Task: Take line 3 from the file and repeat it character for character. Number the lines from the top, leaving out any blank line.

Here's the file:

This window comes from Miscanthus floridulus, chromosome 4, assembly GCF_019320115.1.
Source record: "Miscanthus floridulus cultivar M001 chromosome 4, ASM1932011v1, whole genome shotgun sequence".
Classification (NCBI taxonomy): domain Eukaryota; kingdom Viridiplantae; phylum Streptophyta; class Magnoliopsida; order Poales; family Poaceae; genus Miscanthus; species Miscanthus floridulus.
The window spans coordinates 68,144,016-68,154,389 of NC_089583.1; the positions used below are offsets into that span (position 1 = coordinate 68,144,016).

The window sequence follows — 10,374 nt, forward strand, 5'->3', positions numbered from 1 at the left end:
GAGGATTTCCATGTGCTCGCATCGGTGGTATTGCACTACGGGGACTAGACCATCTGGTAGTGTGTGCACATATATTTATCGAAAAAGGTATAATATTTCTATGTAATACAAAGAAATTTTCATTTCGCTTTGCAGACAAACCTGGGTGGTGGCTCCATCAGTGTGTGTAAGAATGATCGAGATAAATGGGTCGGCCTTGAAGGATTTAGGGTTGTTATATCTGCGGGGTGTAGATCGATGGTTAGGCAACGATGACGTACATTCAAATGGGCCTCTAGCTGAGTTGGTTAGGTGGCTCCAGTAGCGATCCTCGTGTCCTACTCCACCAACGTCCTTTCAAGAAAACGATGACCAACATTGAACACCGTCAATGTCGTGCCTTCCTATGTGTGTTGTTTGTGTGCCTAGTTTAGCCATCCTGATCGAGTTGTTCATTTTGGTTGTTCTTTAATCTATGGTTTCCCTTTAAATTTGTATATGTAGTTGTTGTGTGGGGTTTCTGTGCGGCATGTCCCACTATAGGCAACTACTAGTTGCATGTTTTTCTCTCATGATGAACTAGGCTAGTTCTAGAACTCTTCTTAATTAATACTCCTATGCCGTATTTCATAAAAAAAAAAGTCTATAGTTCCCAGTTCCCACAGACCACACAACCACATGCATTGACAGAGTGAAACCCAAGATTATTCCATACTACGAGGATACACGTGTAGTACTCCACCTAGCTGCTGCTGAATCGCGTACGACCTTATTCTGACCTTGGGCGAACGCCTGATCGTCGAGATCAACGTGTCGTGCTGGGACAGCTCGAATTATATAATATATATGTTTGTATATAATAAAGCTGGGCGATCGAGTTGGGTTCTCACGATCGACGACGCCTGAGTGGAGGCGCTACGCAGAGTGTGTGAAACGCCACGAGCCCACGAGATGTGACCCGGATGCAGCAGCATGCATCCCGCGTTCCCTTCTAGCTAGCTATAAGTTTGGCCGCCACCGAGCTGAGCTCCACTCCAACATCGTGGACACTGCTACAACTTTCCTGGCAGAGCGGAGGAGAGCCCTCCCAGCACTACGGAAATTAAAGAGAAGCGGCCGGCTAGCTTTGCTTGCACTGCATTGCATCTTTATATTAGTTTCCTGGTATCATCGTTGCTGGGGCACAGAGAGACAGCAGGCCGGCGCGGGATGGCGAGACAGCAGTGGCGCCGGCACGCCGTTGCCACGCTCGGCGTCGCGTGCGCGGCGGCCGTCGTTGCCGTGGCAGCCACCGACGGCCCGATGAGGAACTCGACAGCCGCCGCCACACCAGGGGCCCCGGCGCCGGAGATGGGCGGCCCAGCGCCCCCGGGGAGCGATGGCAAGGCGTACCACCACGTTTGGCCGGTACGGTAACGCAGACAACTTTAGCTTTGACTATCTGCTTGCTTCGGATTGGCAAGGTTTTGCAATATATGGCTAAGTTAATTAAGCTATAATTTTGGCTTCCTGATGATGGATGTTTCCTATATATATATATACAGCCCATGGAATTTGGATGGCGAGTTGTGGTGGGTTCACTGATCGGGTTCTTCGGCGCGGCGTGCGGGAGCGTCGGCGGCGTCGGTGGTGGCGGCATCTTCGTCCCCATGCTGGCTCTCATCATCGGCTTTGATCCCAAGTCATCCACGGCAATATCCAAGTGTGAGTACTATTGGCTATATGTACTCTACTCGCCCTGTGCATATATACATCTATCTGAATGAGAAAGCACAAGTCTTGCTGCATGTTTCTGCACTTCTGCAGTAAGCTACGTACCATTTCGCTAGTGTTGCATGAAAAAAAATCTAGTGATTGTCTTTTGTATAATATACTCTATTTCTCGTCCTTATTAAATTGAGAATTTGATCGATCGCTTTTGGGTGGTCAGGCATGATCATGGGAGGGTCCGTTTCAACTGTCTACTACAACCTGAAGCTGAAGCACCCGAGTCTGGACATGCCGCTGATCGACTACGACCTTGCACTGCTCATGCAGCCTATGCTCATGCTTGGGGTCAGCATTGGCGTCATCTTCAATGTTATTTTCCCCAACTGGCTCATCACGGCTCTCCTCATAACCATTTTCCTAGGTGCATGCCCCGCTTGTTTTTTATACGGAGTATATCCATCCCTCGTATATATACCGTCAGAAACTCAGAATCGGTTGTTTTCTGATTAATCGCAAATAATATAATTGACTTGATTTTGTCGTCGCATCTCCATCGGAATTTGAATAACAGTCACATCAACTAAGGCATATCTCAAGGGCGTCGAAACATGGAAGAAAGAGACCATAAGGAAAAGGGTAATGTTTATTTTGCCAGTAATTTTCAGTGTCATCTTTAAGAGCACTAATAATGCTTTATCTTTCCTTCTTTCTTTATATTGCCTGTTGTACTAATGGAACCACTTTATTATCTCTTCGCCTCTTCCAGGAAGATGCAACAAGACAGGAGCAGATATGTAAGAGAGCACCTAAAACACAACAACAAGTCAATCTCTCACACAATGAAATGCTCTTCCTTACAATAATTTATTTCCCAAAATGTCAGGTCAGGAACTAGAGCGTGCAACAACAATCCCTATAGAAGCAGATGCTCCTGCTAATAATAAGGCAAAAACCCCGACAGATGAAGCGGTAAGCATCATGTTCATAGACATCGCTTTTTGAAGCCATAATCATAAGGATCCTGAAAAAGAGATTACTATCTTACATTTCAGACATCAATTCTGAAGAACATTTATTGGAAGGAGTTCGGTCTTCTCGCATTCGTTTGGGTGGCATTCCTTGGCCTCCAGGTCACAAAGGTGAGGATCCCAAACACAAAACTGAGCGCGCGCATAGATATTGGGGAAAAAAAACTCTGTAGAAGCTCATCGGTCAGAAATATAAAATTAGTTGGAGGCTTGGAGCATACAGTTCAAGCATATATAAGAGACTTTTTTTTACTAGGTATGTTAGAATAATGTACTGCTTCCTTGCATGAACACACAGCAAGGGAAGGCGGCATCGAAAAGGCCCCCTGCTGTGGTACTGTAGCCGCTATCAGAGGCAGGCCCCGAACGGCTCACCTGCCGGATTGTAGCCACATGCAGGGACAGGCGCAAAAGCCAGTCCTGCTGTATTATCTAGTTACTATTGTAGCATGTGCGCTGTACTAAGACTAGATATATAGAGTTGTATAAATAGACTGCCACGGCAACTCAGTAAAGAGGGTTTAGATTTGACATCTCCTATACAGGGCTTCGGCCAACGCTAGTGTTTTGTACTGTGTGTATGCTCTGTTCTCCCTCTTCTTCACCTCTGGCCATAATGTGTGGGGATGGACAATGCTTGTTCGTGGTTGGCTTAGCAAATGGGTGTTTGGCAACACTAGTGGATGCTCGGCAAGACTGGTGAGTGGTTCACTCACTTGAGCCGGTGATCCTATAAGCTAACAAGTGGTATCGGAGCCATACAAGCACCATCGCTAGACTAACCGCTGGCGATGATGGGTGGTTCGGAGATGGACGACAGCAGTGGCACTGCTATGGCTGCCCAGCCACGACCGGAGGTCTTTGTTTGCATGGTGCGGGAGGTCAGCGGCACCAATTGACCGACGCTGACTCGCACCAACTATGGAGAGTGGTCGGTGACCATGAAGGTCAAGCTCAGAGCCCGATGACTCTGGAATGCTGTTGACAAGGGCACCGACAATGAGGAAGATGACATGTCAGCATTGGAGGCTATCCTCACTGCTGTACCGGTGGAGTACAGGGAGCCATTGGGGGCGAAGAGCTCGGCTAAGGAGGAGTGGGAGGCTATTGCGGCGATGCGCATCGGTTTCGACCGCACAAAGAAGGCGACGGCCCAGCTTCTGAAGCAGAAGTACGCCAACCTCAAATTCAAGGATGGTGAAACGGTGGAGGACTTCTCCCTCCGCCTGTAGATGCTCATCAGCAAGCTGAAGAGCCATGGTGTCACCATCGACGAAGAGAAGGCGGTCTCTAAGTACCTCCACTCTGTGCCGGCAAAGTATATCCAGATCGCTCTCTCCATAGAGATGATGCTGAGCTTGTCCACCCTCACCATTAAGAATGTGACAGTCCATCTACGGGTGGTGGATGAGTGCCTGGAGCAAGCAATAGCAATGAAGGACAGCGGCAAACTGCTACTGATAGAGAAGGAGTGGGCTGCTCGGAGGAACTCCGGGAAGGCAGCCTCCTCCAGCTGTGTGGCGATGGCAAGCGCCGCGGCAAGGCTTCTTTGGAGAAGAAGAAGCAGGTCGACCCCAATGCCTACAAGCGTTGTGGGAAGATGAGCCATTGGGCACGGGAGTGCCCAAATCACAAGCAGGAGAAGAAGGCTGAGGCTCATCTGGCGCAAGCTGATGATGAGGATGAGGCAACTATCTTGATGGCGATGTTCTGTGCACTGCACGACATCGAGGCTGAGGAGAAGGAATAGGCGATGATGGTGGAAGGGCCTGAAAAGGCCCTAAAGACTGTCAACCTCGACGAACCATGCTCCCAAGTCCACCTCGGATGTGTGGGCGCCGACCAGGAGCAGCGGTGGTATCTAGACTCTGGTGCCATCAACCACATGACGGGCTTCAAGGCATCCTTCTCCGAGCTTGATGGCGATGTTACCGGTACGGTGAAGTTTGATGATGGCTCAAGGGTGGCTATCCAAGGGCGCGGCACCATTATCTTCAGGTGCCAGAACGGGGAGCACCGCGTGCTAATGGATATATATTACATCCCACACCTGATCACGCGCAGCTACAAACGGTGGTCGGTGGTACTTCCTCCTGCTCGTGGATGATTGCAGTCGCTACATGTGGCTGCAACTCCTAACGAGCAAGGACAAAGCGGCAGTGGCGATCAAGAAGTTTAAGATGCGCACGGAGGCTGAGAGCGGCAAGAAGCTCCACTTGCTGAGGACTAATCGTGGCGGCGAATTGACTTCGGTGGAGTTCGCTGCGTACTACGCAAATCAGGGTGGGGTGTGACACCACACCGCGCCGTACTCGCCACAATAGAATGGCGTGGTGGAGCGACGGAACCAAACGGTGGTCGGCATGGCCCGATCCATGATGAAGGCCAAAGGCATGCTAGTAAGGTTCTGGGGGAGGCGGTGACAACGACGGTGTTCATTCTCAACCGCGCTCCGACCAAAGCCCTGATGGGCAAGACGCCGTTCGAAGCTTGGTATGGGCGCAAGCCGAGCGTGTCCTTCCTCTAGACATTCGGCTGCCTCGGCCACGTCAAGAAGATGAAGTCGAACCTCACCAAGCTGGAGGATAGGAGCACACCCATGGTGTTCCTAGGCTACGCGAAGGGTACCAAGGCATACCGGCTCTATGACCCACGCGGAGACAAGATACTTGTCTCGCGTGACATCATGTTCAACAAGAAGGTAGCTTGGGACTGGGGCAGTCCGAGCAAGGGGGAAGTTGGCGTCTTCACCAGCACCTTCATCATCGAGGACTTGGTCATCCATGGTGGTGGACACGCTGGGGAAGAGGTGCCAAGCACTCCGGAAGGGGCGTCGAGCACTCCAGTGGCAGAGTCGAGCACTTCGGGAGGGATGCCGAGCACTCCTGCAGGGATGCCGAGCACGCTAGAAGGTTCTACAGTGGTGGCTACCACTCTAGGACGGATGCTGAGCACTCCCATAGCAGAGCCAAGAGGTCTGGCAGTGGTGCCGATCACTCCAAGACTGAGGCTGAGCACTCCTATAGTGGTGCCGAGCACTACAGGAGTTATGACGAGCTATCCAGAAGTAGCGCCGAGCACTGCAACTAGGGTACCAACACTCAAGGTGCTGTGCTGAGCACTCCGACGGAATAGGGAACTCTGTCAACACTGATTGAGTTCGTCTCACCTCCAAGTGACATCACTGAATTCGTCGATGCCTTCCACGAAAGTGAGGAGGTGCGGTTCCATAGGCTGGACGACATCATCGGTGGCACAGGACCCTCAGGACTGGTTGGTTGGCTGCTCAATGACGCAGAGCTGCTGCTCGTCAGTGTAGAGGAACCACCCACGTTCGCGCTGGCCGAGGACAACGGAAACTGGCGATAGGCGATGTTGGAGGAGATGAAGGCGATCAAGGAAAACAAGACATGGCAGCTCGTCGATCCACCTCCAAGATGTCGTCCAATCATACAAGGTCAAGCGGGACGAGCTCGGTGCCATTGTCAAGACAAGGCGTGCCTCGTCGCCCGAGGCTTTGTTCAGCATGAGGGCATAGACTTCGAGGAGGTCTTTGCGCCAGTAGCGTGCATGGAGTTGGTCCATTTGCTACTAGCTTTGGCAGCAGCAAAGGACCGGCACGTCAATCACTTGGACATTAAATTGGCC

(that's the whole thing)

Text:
Classification (NCBI taxonomy): domain Eukaryota; kingdom Viridiplantae; phylum Streptophyta; class Magnoliopsida; order Poales; family Poaceae; genus Miscanthus; species Miscanthus floridulus.